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Do Genes Determine Whether We Lose Weight Or Not?

Some people can eat as much as they want without gaining any weight. On the other hand, others who want or have to lose weight for health reasons, may have difficulty. “The reasons for these variations are only poorly understood, although genetic factors should be considered”, Prof. Vojtech Hainer from the Obesity Management Centre, Charles University, Medical Faculty, Prague (Czech Republic), said in a press conference on October 25, 2001 at the ”2nd International Symposium on Obesity and Hypertension” at the Max Delbrück Center for Molecular Medicine (MDC) Berlin-Buch (Germany). Scientists and clinicians are trying to find the reason for this phenomenon and discover the role played by genes in weight loss and weight control. One approach is to carry out twin studies. Monozygotic twins possess the same genetic profile, whereas dizygotic twins have only the same genetic pattern as other siblings. A study of monozygotic female twins in Prague showed that the variations in weight loss were quite marked within the group, ranging from about six kilograms to 12.4 kilograms. However, among those twins who were siblings, the weight loss was almost identical. “The intrapair similarity in weight loss shows that genetic factors play a role in weight loss”, Prof. Hainer stressed. “Increased information about the  multiple genes involved in the regulation of food intake, energy expenditure and fat storage is contributing to a molecular understanding of body weight regulation which will lead to new and more efficient methods for obesity management”, according to Prof. Hainer, chairman of the Czech Obesity Society.

The women in the study were on average 39 years of age and their body weight ranged from just over 70 to 90 kilograms. They were treated for 28 days with a special “very low calory diet (VLCD). Clinicians developed this diet in collaboration with a Research Institute (Dairy Research Institute) ten years ago. This diet has been used in obesity centres to treat hundreds of severly obese patients in recent years.

In the twin study, the women were prescribed physical activity, which was supervised by exercise physiologists and monitored by pedometers. They were also carefully monitored on a daily basis for any side-effects. According to Prof. Hainer, there were none. Additional laboratory tests, which were performed once a week, confirmed these findings and showed that the twins adhered strictly to their diet programme. 60 per cent of the women in this study maintained their weight loss for two years. However, after this, weight maintenance deteriorated, especially in those, who failed to attend for regular checks.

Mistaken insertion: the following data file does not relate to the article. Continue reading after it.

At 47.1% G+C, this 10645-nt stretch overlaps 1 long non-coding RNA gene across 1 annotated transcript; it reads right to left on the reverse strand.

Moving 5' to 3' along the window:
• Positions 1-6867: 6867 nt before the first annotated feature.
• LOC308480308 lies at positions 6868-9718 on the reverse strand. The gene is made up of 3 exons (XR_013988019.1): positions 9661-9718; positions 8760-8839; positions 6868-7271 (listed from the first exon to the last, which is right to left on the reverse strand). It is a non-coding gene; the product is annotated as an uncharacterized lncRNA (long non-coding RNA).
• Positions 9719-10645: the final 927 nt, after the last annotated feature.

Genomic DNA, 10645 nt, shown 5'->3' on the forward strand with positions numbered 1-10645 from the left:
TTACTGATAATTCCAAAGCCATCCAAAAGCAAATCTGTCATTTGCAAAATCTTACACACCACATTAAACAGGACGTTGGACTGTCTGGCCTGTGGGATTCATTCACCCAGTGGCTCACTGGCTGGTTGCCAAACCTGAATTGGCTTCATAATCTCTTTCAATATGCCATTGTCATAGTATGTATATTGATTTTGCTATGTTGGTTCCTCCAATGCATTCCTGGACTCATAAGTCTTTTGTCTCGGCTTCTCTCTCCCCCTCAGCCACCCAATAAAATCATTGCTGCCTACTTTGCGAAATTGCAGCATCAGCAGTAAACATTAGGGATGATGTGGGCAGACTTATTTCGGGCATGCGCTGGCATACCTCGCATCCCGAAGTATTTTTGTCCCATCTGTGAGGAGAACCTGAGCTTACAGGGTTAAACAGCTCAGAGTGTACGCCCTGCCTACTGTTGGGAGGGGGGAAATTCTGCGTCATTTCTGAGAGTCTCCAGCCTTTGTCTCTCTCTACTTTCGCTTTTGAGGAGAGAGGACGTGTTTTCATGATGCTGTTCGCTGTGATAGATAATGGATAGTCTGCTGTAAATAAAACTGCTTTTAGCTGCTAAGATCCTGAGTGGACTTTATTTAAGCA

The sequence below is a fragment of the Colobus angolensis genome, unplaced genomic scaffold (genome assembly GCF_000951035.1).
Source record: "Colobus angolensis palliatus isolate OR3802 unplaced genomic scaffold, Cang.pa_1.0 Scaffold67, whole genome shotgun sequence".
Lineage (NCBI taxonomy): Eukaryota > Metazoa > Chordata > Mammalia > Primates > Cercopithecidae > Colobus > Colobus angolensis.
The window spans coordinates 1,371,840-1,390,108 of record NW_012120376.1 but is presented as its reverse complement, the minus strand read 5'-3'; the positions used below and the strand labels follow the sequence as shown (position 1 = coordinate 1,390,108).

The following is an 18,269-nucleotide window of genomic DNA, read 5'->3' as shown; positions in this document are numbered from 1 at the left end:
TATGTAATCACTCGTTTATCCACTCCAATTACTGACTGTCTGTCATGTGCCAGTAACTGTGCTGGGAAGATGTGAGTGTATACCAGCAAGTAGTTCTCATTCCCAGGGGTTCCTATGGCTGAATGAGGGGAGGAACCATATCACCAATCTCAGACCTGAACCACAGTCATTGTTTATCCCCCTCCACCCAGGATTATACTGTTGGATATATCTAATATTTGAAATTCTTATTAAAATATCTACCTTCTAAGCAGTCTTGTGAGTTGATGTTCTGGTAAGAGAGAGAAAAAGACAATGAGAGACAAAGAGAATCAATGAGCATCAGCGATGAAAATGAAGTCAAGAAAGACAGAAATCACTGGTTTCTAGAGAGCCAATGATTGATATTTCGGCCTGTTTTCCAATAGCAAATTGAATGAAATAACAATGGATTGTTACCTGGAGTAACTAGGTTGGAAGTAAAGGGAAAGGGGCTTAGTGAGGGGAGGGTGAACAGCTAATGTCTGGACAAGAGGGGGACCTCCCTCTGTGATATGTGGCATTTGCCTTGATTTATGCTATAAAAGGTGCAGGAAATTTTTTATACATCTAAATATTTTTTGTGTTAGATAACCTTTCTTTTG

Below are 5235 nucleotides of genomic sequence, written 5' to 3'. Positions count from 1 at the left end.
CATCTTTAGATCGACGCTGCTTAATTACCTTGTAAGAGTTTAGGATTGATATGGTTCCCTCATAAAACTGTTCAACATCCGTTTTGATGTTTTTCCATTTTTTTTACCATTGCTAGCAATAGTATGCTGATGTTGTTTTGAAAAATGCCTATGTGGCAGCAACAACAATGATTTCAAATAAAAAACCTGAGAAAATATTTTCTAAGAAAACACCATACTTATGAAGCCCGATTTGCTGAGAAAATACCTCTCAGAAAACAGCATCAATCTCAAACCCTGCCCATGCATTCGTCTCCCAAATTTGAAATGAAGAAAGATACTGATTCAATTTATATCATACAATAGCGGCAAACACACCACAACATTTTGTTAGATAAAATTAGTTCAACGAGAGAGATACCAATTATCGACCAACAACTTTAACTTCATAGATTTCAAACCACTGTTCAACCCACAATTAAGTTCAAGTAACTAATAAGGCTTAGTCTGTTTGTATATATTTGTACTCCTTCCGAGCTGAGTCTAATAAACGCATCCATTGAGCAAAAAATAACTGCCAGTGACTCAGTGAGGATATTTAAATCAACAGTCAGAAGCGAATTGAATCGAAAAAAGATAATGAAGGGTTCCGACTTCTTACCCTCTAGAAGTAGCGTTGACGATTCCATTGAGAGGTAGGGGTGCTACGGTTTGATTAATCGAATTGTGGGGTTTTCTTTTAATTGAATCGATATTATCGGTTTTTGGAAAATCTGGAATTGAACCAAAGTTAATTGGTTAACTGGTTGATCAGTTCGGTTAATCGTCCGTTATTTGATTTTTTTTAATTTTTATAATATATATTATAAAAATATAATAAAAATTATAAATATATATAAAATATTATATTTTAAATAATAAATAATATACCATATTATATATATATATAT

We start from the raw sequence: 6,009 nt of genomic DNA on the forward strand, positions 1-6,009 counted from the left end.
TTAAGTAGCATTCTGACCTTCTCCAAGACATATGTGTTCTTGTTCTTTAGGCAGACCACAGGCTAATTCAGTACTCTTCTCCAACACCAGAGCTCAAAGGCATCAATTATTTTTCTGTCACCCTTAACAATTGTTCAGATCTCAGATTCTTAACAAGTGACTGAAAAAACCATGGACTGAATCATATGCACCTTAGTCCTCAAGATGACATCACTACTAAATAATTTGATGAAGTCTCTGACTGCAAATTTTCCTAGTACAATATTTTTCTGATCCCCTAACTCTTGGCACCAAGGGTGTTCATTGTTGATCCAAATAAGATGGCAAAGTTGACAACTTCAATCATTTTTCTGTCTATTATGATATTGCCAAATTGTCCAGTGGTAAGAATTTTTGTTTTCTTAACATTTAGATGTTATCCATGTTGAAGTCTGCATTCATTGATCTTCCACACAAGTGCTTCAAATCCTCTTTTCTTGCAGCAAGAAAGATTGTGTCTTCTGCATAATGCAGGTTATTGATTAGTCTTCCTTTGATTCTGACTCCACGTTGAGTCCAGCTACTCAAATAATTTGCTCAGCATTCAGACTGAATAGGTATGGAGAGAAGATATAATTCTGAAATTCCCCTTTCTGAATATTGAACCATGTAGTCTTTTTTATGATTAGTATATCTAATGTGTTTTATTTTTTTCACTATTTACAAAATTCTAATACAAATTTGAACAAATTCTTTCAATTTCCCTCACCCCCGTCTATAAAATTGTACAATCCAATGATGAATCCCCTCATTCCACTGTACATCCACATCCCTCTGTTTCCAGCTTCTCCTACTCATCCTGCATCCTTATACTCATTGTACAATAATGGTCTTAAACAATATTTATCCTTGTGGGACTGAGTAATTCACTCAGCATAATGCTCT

Prof. Hainer also pointed out that the incidenece of obesity increased in Central and Eastern Europe after the political upheaval in 1989. For example, in 1988, about 16 per cent of men between 20 and 65 years of age in former Czechoslovakia (since 1990, the Czech Republic) were overweight, while by 1997 this number had increased to over 22 per cent. Over the same period, the number of overweight women, also 20 to 65 years of age, rose from 20.5 to 25.6 per cent. This is similar to data from the former GDR: in 1985, almost 14 per cent of men between 25 and 65 years of age were overweight, and over 22 per cent of women of the same age. However, by 1992, the numbers had risen to 25 per cent for men and 26.8 per cent for women. A similar picture was found in Bulgaria, Hungary and Poland.

The Prague Obesity Management Centre at Charles University is one of five in the Czech Republic and it was set up in 1988. All centres in Prague, Brno, Plzen, Hradec Kralove and Ostrava are attached to major university hospitals. Annually, the Prague centre treats about 2,000 extremely obese patients. It also offers postgraduate courses for obesity specialists, primary care physicians, dieticians, nurses and counsellors running weight reduction clubs.

 

Barbara Bachtler
Press and Public Affairs
Max Delbrück Center for Molecular Medicine (MDC)
Berlin-Buch
Robert-Rössle-Straße 10; 13125 Berlin; Germany
Phone: +49 (0) 30 94 06 - 38 96
Fax:  +49 (0) 30 94 06 - 38 33
e-mail: presse@mdc-berlin.de